The expenditures reveal that the Government plans to spend approximately $612 billion, with the lion's share, or 54 per cent, going toward debt-servicing and with several ministries, including health, education and national security receiving less funding than a year ago.
It will be interesting to see how the 2012/2013 Budget will be funded, especially within the context of an already over-taxed public and within an economic reality where interest payments equate to approximately 10 per cent of Gross Domestic Product (GDP) in 2011 or almost three times the amount spent on Capital programmes.
We also know that the almost $1.7-trillion debt represents a staggering 130 per cent of GDP; the Jamaica Debt Exchange (JDX) notwithstanding. There will be contractions in economic activities as well as in economic growth, as the amount allocated for Capital projects is smaller. There has been no talk recently about reducing the size of the public sector; this accounts for a huge part of the budget that the country cannot afford from strict tax revenues.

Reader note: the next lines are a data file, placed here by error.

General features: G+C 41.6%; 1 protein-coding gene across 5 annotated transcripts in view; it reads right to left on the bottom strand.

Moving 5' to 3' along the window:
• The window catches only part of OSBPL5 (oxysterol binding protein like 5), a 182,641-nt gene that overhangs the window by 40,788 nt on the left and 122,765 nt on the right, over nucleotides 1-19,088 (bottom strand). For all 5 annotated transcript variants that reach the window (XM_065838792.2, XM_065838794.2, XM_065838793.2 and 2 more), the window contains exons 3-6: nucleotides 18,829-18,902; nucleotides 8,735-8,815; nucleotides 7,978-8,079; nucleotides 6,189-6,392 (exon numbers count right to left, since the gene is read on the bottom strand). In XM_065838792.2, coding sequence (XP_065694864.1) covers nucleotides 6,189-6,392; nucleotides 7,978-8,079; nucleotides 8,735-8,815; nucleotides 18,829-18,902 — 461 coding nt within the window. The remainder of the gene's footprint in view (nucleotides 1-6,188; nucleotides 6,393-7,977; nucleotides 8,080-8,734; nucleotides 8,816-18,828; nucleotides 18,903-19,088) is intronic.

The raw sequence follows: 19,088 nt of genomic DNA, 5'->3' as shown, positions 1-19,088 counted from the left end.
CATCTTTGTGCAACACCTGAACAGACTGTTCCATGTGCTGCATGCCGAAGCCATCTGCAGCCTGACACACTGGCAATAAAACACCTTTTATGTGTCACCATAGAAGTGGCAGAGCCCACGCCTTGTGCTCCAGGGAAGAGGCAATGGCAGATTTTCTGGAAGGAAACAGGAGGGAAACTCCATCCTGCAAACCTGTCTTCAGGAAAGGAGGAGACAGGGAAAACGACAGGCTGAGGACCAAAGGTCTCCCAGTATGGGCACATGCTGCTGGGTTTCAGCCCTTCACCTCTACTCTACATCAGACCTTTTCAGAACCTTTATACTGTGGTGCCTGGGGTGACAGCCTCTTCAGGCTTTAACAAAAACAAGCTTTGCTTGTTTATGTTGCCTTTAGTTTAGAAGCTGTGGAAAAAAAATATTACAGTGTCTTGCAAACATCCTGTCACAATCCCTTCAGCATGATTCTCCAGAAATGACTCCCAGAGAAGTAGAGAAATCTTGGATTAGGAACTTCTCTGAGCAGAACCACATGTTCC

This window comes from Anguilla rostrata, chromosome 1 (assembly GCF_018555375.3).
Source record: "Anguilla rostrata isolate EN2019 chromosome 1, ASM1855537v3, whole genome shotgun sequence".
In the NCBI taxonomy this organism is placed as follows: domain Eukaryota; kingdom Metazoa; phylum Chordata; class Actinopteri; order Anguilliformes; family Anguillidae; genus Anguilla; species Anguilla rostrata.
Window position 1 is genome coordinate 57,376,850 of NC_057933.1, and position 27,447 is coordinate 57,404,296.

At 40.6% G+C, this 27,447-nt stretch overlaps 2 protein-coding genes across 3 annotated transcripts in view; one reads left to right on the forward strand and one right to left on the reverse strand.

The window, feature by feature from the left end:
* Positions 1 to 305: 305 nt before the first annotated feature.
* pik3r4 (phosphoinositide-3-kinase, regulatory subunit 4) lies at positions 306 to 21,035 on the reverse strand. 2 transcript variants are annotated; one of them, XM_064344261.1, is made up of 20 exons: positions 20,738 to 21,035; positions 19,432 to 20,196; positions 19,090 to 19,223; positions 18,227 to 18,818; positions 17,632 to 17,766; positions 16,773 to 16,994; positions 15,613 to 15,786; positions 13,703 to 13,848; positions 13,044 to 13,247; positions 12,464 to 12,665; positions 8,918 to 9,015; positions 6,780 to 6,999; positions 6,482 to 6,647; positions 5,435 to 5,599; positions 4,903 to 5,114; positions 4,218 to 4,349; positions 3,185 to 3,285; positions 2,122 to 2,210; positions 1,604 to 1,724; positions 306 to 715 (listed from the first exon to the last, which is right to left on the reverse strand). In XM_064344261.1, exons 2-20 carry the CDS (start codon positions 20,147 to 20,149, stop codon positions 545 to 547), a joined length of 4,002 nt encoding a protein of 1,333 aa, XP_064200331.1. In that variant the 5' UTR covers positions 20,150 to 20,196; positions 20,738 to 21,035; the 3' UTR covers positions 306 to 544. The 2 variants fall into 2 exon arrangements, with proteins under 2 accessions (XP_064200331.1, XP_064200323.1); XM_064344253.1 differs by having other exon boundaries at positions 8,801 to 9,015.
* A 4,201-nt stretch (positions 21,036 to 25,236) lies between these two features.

We already know of several proposals on tax and pension reforms; some induced by the local private sector, others by the International Monetary Fund and other multilaterals. However, implementation of as many of these reforms will undoubtedly require bold and courageous leadership.
Supplemental to the definition above, there are a few qualities that, I believe, define a courageous leader; that kind of leader and leadership we need at the helm at this "psychological moment", just to quote former Mayor Noel Walker. Courageous leadership requires: "stick-to-itiveness"; it must be assertively demanding of itself and its followers; it takes risks -- calculated risks; it leads by example; it trusts the instincts and intellect of others; it articulates a clear vision of its mission and purpose; and finally, it executes.
The time has come for our political leaders to show political will and courage by implementing the requisite reforms, by telling the people as it is, and by steering the ship towards a better harbour.